New Zealand School of Music + Dancers

24 May 2019. The Hub, Victoria University, Wellington    
reviewed by Jennifer Shennan

Talking about Music, Dancing about Architecture.

A striking performance by New Zealand School of Music last Friday brought instrumental music and dance into unusual proximity. Those who, like myself, believe in the vibrancy of live music and dance interactions are drawn to the alchemy that can result from interwoven performing of both arts.

The Hub is at the centre of students’ common space at Victoria University. It is occasionally used for performance though remains accessible at the edges to students’ coming and going. This creates an atmosphere of openness and something less than the formality of a recital in a dedicated concert space.

Loughlan Prior and Laura Saxon Jones with musicians. The Hub, New Zealand School of Music, 2019. Photo: Stephen Gibbs

Hamish Robb and Beth Chen on piano as Duo Ombré opened with Debussy’s Petite Suite with its resonances of dance rhythm bedded in to the score. These were given welcome comment in Hamish Robb’s spoken introduction.

‘Talking about music is like dancing about architecture’ is a saying attributed to many, and points to the primacy of an original work, and the sometimes superfluous attempts to translate that into verbal form. Robb however has a natural gift of talking about features in the score, and can highlight moments in playing them without sounding in the least arcane. This commentary is both refreshing and helpful to our listening.

Mozart’s Sonata for Piano Four Hands was of course quivering with dance life. It’s on record somewhere that Mozart declared he’d rather have been a dancer than a musician, and you can hear what he means. Rachmaninoff’s Six Morceaux was then played and we were invited to ‘listen orchestrally’ to suggestions of colours in the keyboard rendition.  

The New Zealand String Quartet, also based at NZSM, performed the second half of the concert. They played renditions of two dances by Erwin Schulhoff: Alla Czecha and Alla Tango Milonga. Schulhoff’s career was cut tragically short in war time yet what he did compose is full of interest. The big one though, most enthusiastically introduced by cellist Rolf Gjelsten, and also alive with dance rhythms, was Bartok’s String Quartet No.5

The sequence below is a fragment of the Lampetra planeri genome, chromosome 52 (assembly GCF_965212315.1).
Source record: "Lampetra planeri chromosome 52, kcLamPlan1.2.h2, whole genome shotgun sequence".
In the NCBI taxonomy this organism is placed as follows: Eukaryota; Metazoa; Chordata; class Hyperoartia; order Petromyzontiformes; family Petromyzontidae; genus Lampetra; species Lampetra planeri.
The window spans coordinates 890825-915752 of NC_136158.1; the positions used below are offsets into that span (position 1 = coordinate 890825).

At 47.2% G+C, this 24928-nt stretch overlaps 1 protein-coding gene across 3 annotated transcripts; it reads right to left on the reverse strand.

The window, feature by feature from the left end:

Loughlan Prior (centre) and musicians. New Zealand School of Music, 2019. Photo: Stephen Gibbs

Two dancers—Loughlan Prior and Laura Saxon Jones performed to several movements within these works. Their clean and attractive movement was expertly and intimately positioned in and around the musicians, even at times playfully daring to act as conductor to their performing. There were lines and angles suggesting architecture, light images, costume as shared skin, pauses and speeds that emphasised the dance-like qualities of movement of the musicians in performance… and the dancers’ movement seemed to produce an empathy of  visual music.

This is close to the way that Tokelau people behave—different music, different dance, but the same marriage between both.

Jennifer Shennan, 28 May 2019

Featured image: Loughlan Prior and Laura Saxon Jones performing with artists from the New Zealand School of Music, 2019. Photo: Stephen Gibbs

Dancing with Mozart. Royal New Zealand Ballet

31 May 2018, Opera House, Wellington

Reviewed by Jennifer Shennan

Ballet companies anticipate repertoire and book programs in long to mid-term time frames. Perhaps for that reason, the four works in Dancing with Mozart sit somewhat unevenly. The opening Balanchine Divertimento No. 15, and a newly commissioned work were the choices of the current artistic director, whereas the two Kylián works, Petite Mort and Sechs Tänze were chosen by the previous artistic director some time ago.

My guess is that Mozart would have found the Divertimento No. 15 somewhat laboured, with its numerous unmotivated entrances and exits, delivering the patterns that are its only content. I am not against patterns per se, in truth I love them if they are danced with élan and clarity, when they can represent all manner of things. In this work, however, there is little hint of meaningful rapport between dancers, and no development of a relationship to the audience, so zero effect of theatre from this extended piece.

Mayu Tanigaito and Joseph Skelton in Divertimento No. 15. Royal New Zealand Ballet, 2018. Photo: © Stephen A’Court

The use of guest stars who are of varying aesthetic is hard to understand when the company has so many fine dancers, or until very recently did have, within its ranks. Mayu Tanigaito and Alexandre Ferreira save the day in their brief solos when with sparkling nonchalance they mask the effort involved in the demanding virtuosity.